Two weeks ago I was part of a modest International stream as part of Twinfield‘s very impressive National Accountancy Day in The Netherlands. They have been running this Annual event for 6 years and it has grown from 30 attendees back in 2005 to 500 last year, and well over 600 attendees this time, along with an exhibition area where around 40 companies showed their Twinfield connected applications and services. There was a buzz of excitement, and a feelgood vibe you might expect from a Salesforce event, but not necessarily with a collection of mostly accountants as the audience.
The event was significant, both because of the size and the fact that this was the first event following Wolters Kluver‘s takeover of Twinfield earlier this year. It gave me a chance to gauge the progress they’ve made and judge how well Twinfield will thrive under their new parent’s regime. The initial indications are very positive.
The International stream was attended by UK customers like Goodman Jones, CWM, and Wingrave Yeats. Twinfield’s Irish partner presented their Ezora reporting system. P2D explained their document scanning solution that is now live linking purchase invoice scans and automating data input for 2 UK practices. I was over there talking about Newbase, an ERP solution integrated with Twinfield, as well as about building websites and web communities, but the most interesting session for me was from the CCH team. They’ve got a lot further planning integration of their practice applications with Twinfield than I expected.
CCH, the most prominent Wolters Kluver company in the UK sent 3 people – Wendy Rowe, Head of Product Management, Nick Longden, Head of Sales and Paul Brace, who looks after accounts and audit software. I didn’t check how many local WK employees attended, but they had some of their senior guys from Europe. Within the CCH practice management family of products, Central is the hub that connects things together. Twinfield will have single sign on with Central and a home page inside for fast access to summary data. Creation of users and employees will synchronise between the two systems. Clients will be created in Central and transferred in to Twinfield. The Chart of Accounts will synchronise, and summary transactions from Twinfield will be pulled in to Accounts Production. Adjustments from Accounts Production will be transferred back to Twinfield. You’ll be able to drill down from CCH back into the Twinfield transactional data. Of course you’ll need a connection from your desktop PC or server out to the Internet to make this happen. All of this integration the CCH team presented is at the design stage, with development expected to start in January for delivery before the end of Q1 2012. I asked about CCH’s own plans for the cloud. Their UK products are all on premise today, with no published plans to go cloud but they all said how excited they were by the opportunities to go online with Twinfield. I know they have already introduced Twinfield to some of their largest UK customers, and they are putting sales plans and incentives in place. All of this took me a little by surprise. It was what I hoped for, but not what I expected. Maybe my preconceptions of how conservative CCH would be are unfounded. It bodes well for Twinfield’s future in the UK and inside Wolters Kluver Internationally.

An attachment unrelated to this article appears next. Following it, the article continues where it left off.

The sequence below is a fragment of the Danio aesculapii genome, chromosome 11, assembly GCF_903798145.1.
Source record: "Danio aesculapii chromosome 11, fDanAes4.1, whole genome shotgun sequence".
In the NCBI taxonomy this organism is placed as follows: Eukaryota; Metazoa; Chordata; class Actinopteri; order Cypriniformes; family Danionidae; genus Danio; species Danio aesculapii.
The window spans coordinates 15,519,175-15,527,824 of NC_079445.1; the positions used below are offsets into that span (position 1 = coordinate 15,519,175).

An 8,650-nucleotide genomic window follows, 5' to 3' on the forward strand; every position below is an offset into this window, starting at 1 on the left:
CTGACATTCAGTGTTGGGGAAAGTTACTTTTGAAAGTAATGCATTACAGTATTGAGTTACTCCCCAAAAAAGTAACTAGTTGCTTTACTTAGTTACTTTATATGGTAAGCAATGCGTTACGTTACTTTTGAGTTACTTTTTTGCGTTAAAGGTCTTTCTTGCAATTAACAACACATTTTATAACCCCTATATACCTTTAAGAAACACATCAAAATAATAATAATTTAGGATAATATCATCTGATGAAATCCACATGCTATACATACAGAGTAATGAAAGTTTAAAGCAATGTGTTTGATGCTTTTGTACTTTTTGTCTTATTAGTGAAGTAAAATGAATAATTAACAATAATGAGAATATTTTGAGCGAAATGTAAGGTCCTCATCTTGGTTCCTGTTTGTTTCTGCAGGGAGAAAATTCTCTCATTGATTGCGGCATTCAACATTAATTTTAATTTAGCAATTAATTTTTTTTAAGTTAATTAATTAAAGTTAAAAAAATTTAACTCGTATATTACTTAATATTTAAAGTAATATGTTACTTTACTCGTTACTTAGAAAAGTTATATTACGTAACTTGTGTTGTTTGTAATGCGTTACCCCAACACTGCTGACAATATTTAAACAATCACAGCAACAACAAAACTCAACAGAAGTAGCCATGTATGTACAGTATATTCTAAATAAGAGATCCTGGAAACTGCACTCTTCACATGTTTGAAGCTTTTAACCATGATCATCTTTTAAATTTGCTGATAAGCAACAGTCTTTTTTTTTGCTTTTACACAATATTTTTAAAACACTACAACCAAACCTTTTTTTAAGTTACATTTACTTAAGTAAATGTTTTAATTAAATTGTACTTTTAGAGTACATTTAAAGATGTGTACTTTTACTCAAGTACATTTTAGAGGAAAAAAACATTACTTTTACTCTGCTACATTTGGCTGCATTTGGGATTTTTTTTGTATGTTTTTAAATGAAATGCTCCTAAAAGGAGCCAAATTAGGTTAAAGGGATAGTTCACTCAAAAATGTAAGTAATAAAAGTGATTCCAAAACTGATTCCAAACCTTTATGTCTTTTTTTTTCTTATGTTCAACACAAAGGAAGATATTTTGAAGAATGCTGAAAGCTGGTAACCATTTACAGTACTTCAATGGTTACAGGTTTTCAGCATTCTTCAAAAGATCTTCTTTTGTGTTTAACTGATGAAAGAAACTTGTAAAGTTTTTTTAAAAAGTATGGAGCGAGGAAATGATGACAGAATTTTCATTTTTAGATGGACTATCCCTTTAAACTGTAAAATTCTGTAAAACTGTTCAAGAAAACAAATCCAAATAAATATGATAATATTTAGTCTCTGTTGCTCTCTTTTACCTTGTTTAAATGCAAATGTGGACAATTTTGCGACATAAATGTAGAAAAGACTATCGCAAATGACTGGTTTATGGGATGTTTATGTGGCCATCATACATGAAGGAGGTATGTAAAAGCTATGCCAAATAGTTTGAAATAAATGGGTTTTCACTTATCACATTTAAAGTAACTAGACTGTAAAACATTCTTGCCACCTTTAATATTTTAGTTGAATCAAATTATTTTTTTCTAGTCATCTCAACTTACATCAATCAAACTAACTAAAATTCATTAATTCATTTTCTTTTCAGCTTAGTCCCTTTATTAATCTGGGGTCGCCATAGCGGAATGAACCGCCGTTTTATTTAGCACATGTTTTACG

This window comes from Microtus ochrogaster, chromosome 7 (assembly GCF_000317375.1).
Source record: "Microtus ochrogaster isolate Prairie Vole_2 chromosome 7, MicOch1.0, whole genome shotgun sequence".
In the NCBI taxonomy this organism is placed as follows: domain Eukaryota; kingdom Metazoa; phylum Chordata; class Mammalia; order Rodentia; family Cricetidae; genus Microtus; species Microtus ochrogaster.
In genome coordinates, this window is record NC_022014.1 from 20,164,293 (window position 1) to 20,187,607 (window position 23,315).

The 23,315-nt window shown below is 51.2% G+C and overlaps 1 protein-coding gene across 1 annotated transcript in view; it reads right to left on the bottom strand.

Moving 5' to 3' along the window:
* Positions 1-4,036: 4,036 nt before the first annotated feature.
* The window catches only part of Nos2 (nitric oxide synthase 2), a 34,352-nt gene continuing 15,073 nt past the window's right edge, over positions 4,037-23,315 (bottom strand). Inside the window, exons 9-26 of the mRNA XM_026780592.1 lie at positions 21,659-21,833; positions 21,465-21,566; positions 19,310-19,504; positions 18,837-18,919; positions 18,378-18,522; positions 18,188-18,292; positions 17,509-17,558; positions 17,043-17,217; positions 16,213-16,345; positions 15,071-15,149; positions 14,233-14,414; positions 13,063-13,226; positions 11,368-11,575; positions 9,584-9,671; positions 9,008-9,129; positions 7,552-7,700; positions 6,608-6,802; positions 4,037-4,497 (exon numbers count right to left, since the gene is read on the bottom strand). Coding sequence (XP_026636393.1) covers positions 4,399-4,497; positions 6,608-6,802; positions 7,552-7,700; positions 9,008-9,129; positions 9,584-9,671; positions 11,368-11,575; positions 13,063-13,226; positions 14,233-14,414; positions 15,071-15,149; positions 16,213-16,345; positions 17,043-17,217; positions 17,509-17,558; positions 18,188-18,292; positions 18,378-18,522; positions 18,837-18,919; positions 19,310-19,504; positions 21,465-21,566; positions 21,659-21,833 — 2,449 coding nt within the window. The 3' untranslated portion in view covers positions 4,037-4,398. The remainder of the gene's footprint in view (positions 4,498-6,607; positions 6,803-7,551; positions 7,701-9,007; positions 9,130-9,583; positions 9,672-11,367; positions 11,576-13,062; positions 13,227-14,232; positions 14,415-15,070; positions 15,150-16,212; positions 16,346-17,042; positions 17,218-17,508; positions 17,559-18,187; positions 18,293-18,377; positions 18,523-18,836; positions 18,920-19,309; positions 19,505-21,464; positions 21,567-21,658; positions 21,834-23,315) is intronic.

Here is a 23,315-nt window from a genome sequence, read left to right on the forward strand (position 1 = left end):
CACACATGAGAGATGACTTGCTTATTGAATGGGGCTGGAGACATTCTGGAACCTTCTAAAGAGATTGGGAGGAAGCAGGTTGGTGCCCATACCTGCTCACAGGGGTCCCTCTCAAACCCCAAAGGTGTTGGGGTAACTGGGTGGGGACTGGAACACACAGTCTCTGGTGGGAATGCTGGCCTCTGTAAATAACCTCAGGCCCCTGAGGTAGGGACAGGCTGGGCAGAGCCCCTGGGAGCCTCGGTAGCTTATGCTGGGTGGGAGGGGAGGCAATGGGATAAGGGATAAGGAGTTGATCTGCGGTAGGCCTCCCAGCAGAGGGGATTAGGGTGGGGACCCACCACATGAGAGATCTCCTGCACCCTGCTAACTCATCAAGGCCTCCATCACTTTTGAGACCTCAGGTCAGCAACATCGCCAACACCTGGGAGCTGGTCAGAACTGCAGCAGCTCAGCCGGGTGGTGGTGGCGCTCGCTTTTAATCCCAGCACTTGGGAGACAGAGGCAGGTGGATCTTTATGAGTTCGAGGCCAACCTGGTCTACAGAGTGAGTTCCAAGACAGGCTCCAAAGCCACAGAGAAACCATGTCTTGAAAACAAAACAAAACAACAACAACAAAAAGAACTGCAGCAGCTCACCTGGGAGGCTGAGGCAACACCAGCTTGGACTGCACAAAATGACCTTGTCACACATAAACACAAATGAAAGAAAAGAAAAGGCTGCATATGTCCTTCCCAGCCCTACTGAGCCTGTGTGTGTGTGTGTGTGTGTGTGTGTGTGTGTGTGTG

Although the main conference was almost all in Dutch, you got a flavour of Andre Kwakernaat’s vision (Andre is Twinfield’s co-founder, CTO and driving force) from the “Tron” style video he played to the audience. I’m delighted that they have rush released a UK version which you can see below. Take a look at where Andre expects accounting to be using his time machine to jump forward to 2014.
Early last week I had a session with Andre on the Twinfield product roadmap. He is taking an aggressive but very open approach inside Wolters Kluver and encouraging the various parts of the organisation to get involved supplying “sprint” development teams to add the functionality they need for their division or territory. He is re-architecting Twinfied with an activity timeline, that he calls the bus. Applications from the WK family, or external apps like Twitter or Facebook, will be able to plug in and exchange data for that point in the business process. It’s an approach that will help integration beyond the current comprehensive web service API and allow Twinfield to jump ahead of their regular competitors with social and collaboration tools plugged in to the process timeline.
Twinfield had a great proposition before the Wolters Kluver takeover, but these plans, along with the extra resources of a 3.5 Bn Euro company behind them, make the case even stronger.
Disclosure: My company D2C has been Twinfield’s Partner in the UK since 2005.